Friday, November 7, 2008

Mudroom, Interrupted

I have written (complained) before about the complete and utter lack of storage space in the Big Yellow House. Which, in a 3,000 sq. ft. house seems slightly ridiculous. Supposedly, the lack of storage is due to the fact that back in the day, say 1897, people didn't generally own 1,200 outfits and 500 pairs of shoes. Not that I do (although my husband will tell you otherwise). It just seems like I do - comparatively speaking.

The little mudroom off the kitchen was a part of the house that really sold me on the place. Not only is it conveniently located, but it's not too big and I've always liked the idea of using a back door entrance. Now, with two little boys who, I swear, secrete dirt from their pores, I like the idea even more.

Mike has created a really great plan for the mudroom, complete with custom Mike-made, bench, cubbies and coat hooks. I have been waiting with bated breath to have full access to and use of our new mudroom. Til then, we have coats on chairs, coats on doors, coats on coats. Seriously. They. Are. Everywhere. We need this mudroom like Gary Busey needs rehab.

We were full steam ahead on the project for the last couple of weeks, painting the room the ever-popular Monroe Bisque and hanging a (nice looking!) drop ceiling. We begrudgingly decided to go with a drop ceiling in the mudroom, as the second floor laundry will be directly above this space. You know, just in case. Mike got enough done for me to get these "sneak preview" pics in:

The true paint color kind of got lost in the rainy-day-8:00 AM light. In person, it looks nice and warm. We think the bead board is original to the house and Mike did a really great job patching it. And I have to admit, even I, the World's Biggest Drop Ceiling Hater, actually like the ceiling. Yep, things were lookin' pretty good!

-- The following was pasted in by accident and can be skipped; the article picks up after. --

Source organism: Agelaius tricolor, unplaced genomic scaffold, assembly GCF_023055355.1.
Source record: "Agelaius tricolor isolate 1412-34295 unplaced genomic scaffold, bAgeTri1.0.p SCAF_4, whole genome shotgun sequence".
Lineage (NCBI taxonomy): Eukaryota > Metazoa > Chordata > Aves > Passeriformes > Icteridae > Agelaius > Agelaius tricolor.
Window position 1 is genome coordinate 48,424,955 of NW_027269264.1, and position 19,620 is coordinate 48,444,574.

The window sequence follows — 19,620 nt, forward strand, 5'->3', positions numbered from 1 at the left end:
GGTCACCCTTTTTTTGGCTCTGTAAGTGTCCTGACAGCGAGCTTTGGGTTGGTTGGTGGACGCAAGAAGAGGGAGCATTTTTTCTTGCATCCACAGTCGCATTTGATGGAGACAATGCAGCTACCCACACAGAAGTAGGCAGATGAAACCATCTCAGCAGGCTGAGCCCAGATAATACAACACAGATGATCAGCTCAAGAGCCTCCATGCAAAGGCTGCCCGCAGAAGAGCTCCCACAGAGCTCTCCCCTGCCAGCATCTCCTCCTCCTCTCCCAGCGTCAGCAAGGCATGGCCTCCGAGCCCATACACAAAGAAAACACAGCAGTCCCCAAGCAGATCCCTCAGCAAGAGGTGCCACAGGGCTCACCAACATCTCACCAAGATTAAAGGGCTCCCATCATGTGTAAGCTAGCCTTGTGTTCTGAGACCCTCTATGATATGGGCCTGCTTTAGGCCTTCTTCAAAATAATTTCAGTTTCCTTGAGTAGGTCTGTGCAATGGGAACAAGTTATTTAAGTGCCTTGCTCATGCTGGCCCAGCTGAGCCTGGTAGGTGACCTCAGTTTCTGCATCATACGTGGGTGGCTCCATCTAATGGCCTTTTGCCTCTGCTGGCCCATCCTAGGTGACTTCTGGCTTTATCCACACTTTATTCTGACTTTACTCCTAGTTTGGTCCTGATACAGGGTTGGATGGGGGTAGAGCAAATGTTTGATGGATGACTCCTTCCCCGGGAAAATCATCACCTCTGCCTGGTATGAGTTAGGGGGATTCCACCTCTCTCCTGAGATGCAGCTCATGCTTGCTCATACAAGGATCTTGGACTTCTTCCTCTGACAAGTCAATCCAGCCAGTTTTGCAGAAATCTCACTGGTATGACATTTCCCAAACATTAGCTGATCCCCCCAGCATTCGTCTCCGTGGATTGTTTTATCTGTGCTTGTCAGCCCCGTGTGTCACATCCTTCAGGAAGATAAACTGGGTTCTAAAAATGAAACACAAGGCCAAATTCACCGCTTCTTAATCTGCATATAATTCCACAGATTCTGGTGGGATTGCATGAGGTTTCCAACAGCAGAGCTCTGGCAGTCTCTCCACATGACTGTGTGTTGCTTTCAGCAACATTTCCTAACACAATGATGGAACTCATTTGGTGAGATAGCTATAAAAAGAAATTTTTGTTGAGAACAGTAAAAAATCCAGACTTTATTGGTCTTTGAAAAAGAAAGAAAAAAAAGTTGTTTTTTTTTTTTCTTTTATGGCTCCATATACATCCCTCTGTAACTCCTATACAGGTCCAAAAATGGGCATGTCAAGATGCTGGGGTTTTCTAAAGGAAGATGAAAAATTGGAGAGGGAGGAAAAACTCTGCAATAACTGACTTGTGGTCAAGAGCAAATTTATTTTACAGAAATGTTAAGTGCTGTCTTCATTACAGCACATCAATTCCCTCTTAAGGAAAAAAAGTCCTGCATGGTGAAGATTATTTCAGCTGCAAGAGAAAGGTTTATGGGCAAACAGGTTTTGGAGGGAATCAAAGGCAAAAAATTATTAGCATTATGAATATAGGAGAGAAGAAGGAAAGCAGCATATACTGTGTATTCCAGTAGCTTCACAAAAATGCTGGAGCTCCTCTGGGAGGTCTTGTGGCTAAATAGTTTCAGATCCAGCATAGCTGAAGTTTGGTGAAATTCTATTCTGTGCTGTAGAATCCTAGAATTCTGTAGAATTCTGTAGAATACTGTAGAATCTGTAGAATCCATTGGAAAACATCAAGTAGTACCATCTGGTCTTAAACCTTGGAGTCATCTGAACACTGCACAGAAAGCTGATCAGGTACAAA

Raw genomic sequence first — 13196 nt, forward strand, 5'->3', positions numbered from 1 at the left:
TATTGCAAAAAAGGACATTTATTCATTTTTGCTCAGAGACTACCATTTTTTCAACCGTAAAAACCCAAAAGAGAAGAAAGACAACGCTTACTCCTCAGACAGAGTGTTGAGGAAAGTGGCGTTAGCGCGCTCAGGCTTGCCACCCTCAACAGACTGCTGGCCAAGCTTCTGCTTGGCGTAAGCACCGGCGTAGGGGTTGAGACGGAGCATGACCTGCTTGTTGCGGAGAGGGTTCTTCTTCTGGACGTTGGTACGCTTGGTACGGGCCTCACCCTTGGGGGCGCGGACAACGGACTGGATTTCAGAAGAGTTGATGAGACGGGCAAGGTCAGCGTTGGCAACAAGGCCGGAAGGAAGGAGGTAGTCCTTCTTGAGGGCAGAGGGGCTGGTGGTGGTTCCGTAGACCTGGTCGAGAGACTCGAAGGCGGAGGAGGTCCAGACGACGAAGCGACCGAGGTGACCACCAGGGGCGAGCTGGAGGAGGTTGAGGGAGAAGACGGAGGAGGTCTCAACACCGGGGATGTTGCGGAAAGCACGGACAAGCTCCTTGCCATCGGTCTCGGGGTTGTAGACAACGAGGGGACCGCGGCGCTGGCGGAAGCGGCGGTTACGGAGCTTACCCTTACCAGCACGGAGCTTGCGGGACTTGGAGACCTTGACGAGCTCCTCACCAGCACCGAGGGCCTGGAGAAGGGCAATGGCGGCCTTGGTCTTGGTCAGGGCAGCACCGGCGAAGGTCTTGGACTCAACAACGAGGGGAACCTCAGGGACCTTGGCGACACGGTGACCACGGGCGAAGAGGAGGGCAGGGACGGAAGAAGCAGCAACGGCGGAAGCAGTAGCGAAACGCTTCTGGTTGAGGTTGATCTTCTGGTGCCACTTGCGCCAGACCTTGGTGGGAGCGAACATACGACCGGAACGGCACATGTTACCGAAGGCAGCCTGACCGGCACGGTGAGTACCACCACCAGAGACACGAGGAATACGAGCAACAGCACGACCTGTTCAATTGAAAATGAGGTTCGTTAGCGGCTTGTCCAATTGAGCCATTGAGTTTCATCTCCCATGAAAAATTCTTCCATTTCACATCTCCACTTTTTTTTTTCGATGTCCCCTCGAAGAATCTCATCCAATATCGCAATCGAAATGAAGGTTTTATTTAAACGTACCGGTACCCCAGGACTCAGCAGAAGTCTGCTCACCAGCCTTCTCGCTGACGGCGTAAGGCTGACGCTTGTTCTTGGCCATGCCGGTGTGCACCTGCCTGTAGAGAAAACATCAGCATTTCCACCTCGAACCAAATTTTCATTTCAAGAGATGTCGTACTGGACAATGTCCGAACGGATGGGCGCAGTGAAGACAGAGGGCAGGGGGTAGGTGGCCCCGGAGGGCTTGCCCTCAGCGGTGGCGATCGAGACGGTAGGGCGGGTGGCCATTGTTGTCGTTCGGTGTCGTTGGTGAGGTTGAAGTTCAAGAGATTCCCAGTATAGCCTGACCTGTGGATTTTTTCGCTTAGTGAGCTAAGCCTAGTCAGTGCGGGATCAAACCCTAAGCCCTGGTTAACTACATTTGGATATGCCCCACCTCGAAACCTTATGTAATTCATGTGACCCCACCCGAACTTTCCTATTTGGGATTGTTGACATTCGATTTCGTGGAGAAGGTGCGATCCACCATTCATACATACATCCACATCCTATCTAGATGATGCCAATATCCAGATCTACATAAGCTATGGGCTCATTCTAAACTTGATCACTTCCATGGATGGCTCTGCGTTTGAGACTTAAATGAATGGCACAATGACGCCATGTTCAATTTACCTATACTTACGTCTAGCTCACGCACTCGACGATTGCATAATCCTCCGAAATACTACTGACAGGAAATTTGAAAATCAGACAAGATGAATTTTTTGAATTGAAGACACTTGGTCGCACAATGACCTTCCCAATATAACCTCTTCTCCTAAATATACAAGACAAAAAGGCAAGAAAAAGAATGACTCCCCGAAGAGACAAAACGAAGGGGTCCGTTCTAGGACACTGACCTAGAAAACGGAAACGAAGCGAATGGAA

Unfortunately, Mike has recently deemed himself "burnt out." He says he doesn't know why. Hmm, might have something to do with the renovating an entire house while working a full-time job while watching two dirt-secreting kids 32 hours a week. But I'm not a doctor.

Obviously, the important thing here is for Mike to rest and relax til he feels up to getting back to work. He doesn't seem to consider this an option and I gotta say, I get worried sometimes. Maybe some of you can talk some "take care of yourself!" sense into him?

Surely I can live in coat hell for another couple of weeks. It's a lot nicer than asbestos hell and lead paint hell.

1 comment:

Christopher Busta-Peck said...

I agree that the lack of storage is a real issue. There was a lovely Victorian that my wife and I both loved, on a lot in a half, in a very nice neighborhood. It had a spectacular first floor - 10 or 11 foot ceilings, pocket doors, built in window seat, and great woodwork. However, there was absolutely no storage on the second floor, even though the floor was easily 1000 square feet. Four bedrooms, a bath, but no closets. Further, there was no easy way to add closets without screwing up the lines of the rooms.

Aesthetically, from what I have seen of the exterior of your house, you could get away with moving in a more 1910s or 1920s direction with built-ins to handle a certain number of your storage needs. A phone nook, for instance, could free up that space, and perhaps a built in ironing board, too (or really save space by only buying cotton-poly blend clothing). When trimmed out sympathetically to the rest of the house, built in storage can provide a significant amount of extra space. While the studs may only be 3.5" or 4" deep, with a shelf projecting out one inch, one might have some usable storage.

Then again, I may feel this way because I've become convinced that built-ins are the solution to some of my own storage problems and my issues with the kitchen, which, though nice, is too small by current standards. (Further, there's no way to expand it.)